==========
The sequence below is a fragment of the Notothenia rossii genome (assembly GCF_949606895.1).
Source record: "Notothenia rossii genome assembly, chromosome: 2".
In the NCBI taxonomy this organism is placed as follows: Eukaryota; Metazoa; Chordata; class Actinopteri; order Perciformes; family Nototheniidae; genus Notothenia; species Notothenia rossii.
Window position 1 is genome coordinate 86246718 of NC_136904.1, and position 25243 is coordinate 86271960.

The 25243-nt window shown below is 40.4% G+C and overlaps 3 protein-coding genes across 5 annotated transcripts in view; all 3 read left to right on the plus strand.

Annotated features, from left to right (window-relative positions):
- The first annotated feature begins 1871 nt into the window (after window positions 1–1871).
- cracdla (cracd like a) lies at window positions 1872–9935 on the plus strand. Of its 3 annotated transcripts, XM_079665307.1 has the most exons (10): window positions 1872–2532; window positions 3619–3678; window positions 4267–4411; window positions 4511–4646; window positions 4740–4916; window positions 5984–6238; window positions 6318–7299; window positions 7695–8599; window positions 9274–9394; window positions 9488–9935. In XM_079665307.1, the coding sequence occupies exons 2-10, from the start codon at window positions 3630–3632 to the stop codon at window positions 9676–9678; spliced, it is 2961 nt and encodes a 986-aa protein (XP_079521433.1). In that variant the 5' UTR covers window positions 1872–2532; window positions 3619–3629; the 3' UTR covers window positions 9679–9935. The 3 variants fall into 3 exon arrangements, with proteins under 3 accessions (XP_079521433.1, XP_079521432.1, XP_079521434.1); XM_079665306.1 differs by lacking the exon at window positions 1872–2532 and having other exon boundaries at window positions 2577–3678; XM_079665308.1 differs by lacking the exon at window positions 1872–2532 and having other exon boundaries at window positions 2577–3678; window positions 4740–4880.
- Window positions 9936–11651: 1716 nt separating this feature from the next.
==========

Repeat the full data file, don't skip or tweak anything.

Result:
The sequence below is a fragment of the Notothenia rossii genome (assembly GCF_949606895.1).
Source record: "Notothenia rossii genome assembly, chromosome: 2".
In the NCBI taxonomy this organism is placed as follows: Eukaryota; Metazoa; Chordata; class Actinopteri; order Perciformes; family Nototheniidae; genus Notothenia; species Notothenia rossii.
Window position 1 is genome coordinate 86246718 of NC_136904.1, and position 25243 is coordinate 86271960.

The 25243-nt window shown below is 40.4% G+C and overlaps 3 protein-coding genes across 5 annotated transcripts in view; all 3 read left to right on the plus strand.

Annotated features, from left to right (window-relative positions):
- The first annotated feature begins 1871 nt into the window (after window positions 1–1871).
- cracdla (cracd like a) lies at window positions 1872–9935 on the plus strand. Of its 3 annotated transcripts, XM_079665307.1 has the most exons (10): window positions 1872–2532; window positions 3619–3678; window positions 4267–4411; window positions 4511–4646; window positions 4740–4916; window positions 5984–6238; window positions 6318–7299; window positions 7695–8599; window positions 9274–9394; window positions 9488–9935. In XM_079665307.1, the coding sequence occupies exons 2-10, from the start codon at window positions 3630–3632 to the stop codon at window positions 9676–9678; spliced, it is 2961 nt and encodes a 986-aa protein (XP_079521433.1). In that variant the 5' UTR covers window positions 1872–2532; window positions 3619–3629; the 3' UTR covers window positions 9679–9935. The 3 variants fall into 3 exon arrangements, with proteins under 3 accessions (XP_079521433.1, XP_079521432.1, XP_079521434.1); XM_079665306.1 differs by lacking the exon at window positions 1872–2532 and having other exon boundaries at window positions 2577–3678; XM_079665308.1 differs by lacking the exon at window positions 1872–2532 and having other exon boundaries at window positions 2577–3678; window positions 4740–4880.
- Window positions 9936–11651: 1716 nt separating this feature from the next.